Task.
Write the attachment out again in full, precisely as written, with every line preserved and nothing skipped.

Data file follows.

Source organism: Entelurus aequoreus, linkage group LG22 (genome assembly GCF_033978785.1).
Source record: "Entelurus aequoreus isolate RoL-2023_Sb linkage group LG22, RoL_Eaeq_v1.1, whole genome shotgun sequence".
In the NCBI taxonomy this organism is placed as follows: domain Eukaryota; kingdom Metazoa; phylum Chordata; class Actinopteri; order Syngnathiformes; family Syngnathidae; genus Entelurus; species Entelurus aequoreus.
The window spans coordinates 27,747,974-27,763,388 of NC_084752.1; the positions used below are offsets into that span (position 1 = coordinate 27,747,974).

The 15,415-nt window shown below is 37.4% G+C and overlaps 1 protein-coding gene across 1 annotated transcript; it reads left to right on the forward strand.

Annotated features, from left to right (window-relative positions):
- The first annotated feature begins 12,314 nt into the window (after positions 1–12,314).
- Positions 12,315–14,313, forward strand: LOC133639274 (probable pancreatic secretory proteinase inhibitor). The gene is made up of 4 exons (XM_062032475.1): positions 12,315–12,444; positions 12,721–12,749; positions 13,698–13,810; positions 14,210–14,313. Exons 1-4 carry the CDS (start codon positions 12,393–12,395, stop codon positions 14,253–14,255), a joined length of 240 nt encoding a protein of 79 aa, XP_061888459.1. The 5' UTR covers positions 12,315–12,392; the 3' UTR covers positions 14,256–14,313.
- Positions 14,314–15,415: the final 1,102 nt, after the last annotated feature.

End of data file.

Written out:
Source organism: Entelurus aequoreus, linkage group LG22 (genome assembly GCF_033978785.1).
Source record: "Entelurus aequoreus isolate RoL-2023_Sb linkage group LG22, RoL_Eaeq_v1.1, whole genome shotgun sequence".
In the NCBI taxonomy this organism is placed as follows: domain Eukaryota; kingdom Metazoa; phylum Chordata; class Actinopteri; order Syngnathiformes; family Syngnathidae; genus Entelurus; species Entelurus aequoreus.
The window spans coordinates 27,747,974-27,763,388 of NC_084752.1; the positions used below are offsets into that span (position 1 = coordinate 27,747,974).

The 15,415-nt window shown below is 37.4% G+C and overlaps 1 protein-coding gene across 1 annotated transcript; it reads left to right on the forward strand.

Annotated features, from left to right (window-relative positions):
- The first annotated feature begins 12,314 nt into the window (after positions 1–12,314).
- Positions 12,315–14,313, forward strand: LOC133639274 (probable pancreatic secretory proteinase inhibitor). The gene is made up of 4 exons (XM_062032475.1): positions 12,315–12,444; positions 12,721–12,749; positions 13,698–13,810; positions 14,210–14,313. Exons 1-4 carry the CDS (start codon positions 12,393–12,395, stop codon positions 14,253–14,255), a joined length of 240 nt encoding a protein of 79 aa, XP_061888459.1. The 5' UTR covers positions 12,315–12,392; the 3' UTR covers positions 14,256–14,313.
- Positions 14,314–15,415: the final 1,102 nt, after the last annotated feature.